Issue 196
Winter 2016

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Jun 25, 2017
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    Glorious milestone for an Edinburgh gallery

    A crowded private view for the gallery's 1983 Philipson show

    SPLENDIDLY SITUATED in Edinburgh's elegant New Town is The Scottish Gallery, Scotland's oldest privately owned commercial gallery. The title is fitting as the gallery is older than the National Galleries of Scotland, which first opened in 1859. The month of May marks the gallery's 175th anniversary and to celebrate, one hundred artists were invited to respond with a small work of art especially for the exhibition.

    Undergoing constant change, surviving for 175 years is a testament to the gallery's ability to adapt. Managing Director Christina Jansen says they feel lucky to still be operating:

    "We feel lucky to be here, and we don't take it for granted, as things can change at the drop of a hat."

    A royal visit from the Duke of Edinburgh.

    Indeed, Will Whitehorn, the chairman, confirms this: "One hundred and seventy five years of continuous trading is an astonishing achievement for a small company. The gallery is a living record and reflection of artistic and cultural evolution in Scotland." At a time of cultural and financial turbulence, the gallery has made a profit every year since 1994, with the exception of 2010.

    The gallery began life in South St David Street as a firm of 'Gilders, Framers and Artists' Colourmen' in May 1842. Trading as 'Aitken Dott & Son', it was founded by Aitken Dott, who was born in Cupar in 1915 where he was brought up. It then began exhibiting and selling work by Scotland's top contemporary artists.

    As the businness expanded it moved to Castle Street in 1860 and a dedicated gallery space opened up in 1897, run by the son, Peter McOmish Dott. McOmish Dott was a good businessman and an enlightened employer, devising a profit-sharing scheme for the employees and ensuring that the reputation of the firm grew.

    He was also a connoisseur with a tremendous knowledge of painting and aesthetics. It was his idea to create The Scottish Gallery to differentiate picture dealing from the other parts of the business. Since 1992, it has been on Dundas Street, specialising in national and international ceramics, glass, jewellery, metalwork, sculpture and sometimes textiles.

    At present the gallery has five full-time staff . "We're quite a small, specialist team," says Jansen. She emphasises that the gallery doesn't have a 'magic formula.'

    "The gallery focuses on contemporary and historical artists, and operates on an 'ideas first, business second' basis," she adds.

    "Art is our business – but it's very complex. It's not just an artwork that's for sale, it's a person, it's a way of life, it's a part of history and so on," Jansen believes.

    "One thing that's true is showing quality artists and staying true to certain values. That's worked for us so far."

    Describing art as "a bizarre area to work in," Jansen adds that The Scottish Gallery "can take calculated risks based on experience, but art is a 100 per cent risk so you don't know any month whether it's going to be successful or not."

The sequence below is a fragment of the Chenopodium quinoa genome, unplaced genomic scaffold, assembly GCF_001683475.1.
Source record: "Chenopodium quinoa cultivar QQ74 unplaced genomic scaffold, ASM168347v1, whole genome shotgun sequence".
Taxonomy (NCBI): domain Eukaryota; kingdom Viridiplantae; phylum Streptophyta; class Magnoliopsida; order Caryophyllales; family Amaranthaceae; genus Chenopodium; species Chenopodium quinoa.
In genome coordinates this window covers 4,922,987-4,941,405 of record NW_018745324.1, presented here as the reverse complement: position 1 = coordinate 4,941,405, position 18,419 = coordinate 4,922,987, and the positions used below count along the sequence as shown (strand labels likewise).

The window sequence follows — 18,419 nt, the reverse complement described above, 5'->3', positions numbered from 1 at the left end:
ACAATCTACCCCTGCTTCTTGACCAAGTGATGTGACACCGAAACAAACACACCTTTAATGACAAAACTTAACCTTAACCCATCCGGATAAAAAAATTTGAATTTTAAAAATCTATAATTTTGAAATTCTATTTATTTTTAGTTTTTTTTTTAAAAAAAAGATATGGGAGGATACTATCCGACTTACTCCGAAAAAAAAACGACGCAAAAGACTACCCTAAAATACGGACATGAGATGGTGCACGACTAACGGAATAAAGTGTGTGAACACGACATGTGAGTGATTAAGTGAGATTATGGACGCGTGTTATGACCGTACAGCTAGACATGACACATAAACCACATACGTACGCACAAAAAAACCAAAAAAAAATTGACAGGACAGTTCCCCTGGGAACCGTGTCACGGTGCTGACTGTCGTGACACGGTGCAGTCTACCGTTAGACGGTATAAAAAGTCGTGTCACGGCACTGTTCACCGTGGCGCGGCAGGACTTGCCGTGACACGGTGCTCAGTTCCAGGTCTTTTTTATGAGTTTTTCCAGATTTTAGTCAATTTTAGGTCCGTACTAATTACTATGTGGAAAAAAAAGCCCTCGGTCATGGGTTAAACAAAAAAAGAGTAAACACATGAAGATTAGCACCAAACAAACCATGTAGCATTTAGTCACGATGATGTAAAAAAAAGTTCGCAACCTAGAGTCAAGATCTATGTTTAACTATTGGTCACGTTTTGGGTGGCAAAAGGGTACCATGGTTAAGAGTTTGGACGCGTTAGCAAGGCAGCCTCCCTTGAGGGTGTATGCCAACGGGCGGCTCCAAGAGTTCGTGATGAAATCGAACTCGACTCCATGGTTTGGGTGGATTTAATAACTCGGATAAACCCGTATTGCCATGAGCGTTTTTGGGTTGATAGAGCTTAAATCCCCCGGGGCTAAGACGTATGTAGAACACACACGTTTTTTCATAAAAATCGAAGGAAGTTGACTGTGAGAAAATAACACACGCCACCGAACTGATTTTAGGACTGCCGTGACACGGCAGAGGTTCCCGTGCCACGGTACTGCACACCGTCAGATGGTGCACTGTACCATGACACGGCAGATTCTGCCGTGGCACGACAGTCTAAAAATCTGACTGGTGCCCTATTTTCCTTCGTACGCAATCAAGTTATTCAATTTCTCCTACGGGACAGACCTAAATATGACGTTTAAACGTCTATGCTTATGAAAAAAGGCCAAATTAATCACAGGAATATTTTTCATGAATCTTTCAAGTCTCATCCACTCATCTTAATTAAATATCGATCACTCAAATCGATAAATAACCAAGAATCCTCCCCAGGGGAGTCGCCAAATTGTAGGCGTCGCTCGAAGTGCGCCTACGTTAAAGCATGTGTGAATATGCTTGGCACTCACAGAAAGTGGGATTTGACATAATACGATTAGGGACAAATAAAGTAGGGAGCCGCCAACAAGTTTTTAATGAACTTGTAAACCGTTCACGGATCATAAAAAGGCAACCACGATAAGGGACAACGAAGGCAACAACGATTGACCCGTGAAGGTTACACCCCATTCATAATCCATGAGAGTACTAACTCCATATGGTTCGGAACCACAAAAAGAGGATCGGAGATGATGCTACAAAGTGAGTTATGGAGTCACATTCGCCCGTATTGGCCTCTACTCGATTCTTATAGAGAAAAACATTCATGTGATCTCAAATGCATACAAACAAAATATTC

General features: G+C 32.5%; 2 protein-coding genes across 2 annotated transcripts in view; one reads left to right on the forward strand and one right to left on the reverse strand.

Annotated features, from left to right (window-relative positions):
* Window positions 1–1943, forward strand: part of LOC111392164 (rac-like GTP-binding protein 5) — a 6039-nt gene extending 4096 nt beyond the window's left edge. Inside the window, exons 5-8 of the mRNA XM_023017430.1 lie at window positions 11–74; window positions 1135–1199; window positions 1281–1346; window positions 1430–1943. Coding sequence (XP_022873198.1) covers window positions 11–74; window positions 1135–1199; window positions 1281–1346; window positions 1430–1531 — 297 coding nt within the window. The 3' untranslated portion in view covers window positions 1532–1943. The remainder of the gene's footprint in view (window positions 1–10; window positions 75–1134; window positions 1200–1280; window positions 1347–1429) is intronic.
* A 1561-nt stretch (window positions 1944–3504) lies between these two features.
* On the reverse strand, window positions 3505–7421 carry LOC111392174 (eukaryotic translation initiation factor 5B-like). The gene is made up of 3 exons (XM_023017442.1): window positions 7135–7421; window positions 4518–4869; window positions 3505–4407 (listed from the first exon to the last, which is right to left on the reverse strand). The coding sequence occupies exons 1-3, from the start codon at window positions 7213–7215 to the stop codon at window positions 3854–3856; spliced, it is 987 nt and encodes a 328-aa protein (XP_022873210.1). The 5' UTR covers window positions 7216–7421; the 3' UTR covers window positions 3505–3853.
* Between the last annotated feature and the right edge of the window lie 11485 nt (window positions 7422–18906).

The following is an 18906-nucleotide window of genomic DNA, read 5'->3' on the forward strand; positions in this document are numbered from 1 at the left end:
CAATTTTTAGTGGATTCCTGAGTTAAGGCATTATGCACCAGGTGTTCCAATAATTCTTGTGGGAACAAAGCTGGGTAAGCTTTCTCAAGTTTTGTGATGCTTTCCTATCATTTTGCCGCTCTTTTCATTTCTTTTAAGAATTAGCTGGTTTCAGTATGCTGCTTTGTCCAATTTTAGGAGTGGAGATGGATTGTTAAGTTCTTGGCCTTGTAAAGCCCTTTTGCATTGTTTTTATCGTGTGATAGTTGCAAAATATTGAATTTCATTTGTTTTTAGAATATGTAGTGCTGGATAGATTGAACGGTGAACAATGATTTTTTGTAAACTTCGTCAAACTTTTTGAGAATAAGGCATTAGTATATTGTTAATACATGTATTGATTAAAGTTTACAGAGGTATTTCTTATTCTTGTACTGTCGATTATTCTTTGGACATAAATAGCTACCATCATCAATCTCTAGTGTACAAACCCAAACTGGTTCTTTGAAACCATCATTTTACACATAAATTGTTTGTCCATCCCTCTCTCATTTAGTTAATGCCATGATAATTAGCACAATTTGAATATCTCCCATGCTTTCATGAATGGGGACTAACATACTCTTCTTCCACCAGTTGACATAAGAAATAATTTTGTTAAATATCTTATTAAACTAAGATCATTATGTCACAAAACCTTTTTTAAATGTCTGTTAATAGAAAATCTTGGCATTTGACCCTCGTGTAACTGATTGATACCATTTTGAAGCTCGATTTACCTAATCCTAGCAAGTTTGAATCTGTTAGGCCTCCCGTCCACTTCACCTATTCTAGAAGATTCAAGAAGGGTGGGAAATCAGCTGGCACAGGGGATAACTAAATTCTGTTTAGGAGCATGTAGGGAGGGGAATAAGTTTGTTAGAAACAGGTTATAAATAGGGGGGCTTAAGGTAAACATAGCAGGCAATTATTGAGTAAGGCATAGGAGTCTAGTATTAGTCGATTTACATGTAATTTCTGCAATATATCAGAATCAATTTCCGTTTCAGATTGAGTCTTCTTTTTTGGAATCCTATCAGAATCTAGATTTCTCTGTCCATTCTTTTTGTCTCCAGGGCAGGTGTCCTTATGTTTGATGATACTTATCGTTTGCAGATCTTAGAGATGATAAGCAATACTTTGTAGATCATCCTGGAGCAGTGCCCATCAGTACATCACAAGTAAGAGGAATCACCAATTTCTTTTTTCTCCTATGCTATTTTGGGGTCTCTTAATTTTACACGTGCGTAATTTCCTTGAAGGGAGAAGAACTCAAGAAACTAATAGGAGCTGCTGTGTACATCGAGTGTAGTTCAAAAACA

As in other forms of retail, e-commerce has become an increasingly important part of the gallery's operations and the gallery has embraced of the digital world.

    "Maintaining a state of the art website is vital and e-newsletter, tweets and Facebook updates are all part of our marketing mix to appeal to young and old," says Guy Peploe, the gallery's Director.

    "There is no 'order book' in the art world, no guarantee that anything will be sold! We try to have a mix of values as well as complementary exhibitors in every month of our changing programme to make sure we have the potential for profit.

    "Every year we will show new artists, coming from either recommendations, direct approaches or our own research. In March we held a show called 'First' of senior, mid-career and younger artists, all first time exhibitors in the gallery."

    The gallery has invested in the space, overseeing a complete physical upgrading of its Georgian rooms to balance the requirement to display both historic and contemporary work. Today the visitor will discover beautiful spaces over two floors including the sculpture garden.

    The gallery currently curates and produces a monthly programme of diverse exhibitions highlighting both emerging and established artists.

    Jansen says: "We have to be relevant, so that's what we're fighting for. Other things come and go, but you can have faith in us as a brand, that's what people buy into and we really believe in quality."

    To commemorate the anniversary, the gallery is showing three new exhibitions. Duncan Shanks – Winter Journey sees one of Scotland's finest landscape painters return to the gallery, joined by a collection of the gallery's current and significant artists in a unique exhibition of painted works and one-off pin artworks, 175 years of Art Pins and Paintings.

    Portrait of a Gallery II, builds on the successful show of 2010, showing important works of Scottish art, including paintings from The Landscape Tradition and The Scottish Colourists.


    Main picture above: a crowded private view for the gallery's 1983 Philipson show; left, a royal visit from the Duke of Edinburgh

    All three exhibitions: May 3 - June 3
    Call 0131 558 1200
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